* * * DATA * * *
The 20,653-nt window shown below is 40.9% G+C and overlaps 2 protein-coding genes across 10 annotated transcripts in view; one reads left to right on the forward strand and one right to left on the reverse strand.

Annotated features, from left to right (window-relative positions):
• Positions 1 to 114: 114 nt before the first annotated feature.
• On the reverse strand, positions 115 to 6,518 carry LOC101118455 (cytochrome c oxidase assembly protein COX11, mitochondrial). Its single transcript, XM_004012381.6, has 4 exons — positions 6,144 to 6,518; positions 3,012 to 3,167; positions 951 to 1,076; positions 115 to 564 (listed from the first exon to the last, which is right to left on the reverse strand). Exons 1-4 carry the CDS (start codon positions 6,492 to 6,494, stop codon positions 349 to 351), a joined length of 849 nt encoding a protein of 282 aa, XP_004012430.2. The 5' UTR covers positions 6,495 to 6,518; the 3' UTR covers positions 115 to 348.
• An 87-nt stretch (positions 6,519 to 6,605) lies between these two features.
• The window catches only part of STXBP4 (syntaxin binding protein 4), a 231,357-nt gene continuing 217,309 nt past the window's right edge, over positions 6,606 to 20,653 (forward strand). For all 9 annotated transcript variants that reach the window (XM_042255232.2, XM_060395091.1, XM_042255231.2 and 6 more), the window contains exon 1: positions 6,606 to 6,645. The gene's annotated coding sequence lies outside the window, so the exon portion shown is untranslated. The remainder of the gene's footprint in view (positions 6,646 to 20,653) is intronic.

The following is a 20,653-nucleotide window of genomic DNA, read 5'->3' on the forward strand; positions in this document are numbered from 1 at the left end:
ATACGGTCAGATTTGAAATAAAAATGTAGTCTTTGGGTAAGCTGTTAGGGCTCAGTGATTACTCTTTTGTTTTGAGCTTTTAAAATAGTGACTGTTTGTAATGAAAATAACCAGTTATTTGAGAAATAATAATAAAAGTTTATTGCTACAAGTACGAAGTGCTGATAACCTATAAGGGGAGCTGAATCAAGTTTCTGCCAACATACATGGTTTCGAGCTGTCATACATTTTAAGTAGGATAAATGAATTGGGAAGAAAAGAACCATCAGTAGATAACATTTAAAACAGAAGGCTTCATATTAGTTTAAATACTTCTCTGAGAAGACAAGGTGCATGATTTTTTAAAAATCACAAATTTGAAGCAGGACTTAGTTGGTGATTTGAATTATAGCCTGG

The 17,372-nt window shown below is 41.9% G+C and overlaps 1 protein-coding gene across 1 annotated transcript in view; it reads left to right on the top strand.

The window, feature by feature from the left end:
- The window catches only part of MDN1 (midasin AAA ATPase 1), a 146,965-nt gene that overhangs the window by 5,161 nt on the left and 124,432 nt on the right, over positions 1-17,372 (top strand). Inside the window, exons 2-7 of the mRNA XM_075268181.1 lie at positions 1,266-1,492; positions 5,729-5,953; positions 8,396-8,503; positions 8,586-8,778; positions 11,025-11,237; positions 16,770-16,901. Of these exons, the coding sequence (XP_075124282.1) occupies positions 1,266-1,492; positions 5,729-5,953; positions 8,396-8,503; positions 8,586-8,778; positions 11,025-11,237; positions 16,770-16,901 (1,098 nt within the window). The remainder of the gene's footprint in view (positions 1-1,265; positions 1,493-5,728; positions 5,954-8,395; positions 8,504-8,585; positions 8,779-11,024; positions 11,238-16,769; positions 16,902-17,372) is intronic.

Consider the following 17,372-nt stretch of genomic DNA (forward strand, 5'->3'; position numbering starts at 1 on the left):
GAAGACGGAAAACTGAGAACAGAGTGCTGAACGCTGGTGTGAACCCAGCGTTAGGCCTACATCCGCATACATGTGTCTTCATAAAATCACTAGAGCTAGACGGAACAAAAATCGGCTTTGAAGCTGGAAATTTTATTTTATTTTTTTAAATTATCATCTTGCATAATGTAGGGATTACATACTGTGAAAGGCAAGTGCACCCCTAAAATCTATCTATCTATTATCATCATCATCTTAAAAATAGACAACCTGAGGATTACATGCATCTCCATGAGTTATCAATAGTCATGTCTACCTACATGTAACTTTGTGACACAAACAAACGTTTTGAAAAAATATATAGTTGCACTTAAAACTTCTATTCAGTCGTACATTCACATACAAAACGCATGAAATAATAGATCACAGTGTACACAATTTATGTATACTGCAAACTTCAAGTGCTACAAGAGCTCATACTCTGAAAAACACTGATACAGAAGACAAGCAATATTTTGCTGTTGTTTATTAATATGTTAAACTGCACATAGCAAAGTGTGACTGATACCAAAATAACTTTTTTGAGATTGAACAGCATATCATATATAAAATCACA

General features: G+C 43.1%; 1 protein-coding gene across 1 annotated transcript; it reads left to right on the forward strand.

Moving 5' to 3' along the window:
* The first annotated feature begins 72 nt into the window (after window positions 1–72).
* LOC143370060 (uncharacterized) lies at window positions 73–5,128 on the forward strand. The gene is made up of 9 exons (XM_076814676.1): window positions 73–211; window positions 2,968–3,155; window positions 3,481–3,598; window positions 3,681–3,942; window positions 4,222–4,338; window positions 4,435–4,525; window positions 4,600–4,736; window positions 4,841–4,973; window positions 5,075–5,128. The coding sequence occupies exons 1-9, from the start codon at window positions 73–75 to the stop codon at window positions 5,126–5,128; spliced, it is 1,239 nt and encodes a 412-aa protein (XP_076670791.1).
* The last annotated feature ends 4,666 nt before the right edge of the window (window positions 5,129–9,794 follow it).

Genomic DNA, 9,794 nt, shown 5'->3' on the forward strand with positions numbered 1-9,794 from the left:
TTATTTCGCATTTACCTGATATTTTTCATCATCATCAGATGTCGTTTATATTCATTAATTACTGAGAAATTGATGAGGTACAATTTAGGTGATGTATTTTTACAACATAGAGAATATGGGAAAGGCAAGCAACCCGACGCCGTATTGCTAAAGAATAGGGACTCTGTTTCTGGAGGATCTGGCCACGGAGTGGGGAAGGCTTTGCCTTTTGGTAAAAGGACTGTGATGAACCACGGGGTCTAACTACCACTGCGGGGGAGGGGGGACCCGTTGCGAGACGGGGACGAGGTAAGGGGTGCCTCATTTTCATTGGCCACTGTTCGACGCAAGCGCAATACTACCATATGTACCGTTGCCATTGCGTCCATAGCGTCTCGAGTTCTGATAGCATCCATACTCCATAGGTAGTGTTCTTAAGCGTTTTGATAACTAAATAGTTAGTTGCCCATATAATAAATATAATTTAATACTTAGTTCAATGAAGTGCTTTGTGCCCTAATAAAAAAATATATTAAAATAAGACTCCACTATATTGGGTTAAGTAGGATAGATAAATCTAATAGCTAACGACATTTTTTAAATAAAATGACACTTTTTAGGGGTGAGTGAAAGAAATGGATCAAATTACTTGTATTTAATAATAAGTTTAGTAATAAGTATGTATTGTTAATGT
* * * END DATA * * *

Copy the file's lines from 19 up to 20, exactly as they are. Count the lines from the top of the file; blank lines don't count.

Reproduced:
Genomic DNA, 9,794 nt, shown 5'->3' on the forward strand with positions numbered 1-9,794 from the left:
TTATTTCGCATTTACCTGATATTTTTCATCATCATCAGATGTCGTTTATATTCATTAATTACTGAGAAATTGATGAGGTACAATTTAGGTGATGTATTTTTACAACATAGAGAATATGGGAAAGGCAAGCAACCCGACGCCGTATTGCTAAAGAATAGGGACTCTGTTTCTGGAGGATCTGGCCACGGAGTGGGGAAGGCTTTGCCTTTTGGTAAAAGGACTGTGATGAACCACGGGGTCTAACTACCACTGCGGGGGAGGGGGGACCCGTTGCGAGACGGGGACGAGGTAAGGGGTGCCTCATTTTCATTGGCCACTGTTCGACGCAAGCGCAATACTACCATATGTACCGTTGCCATTGCGTCCATAGCGTCTCGAGTTCTGATAGCATCCATACTCCATAGGTAGTGTTCTTAAGCGTTTTGATAACTAAATAGTTAGTTGCCCATATAATAAATATAATTTAATACTTAGTTCAATGAAGTGCTTTGTGCCCTAATAAAAAAATATATTAAAATAAGACTCCACTATATTGGGTTAAGTAGGATAGATAAATCTAATAGCTAACGACATTTTTTAAATAAAATGACACTTTTTAGGGGTGAGTGAAAGAAATGGATCAAATTACTTGTATTTAATAATAAGTTTAGTAATAAGTATGTATTGTTAATGT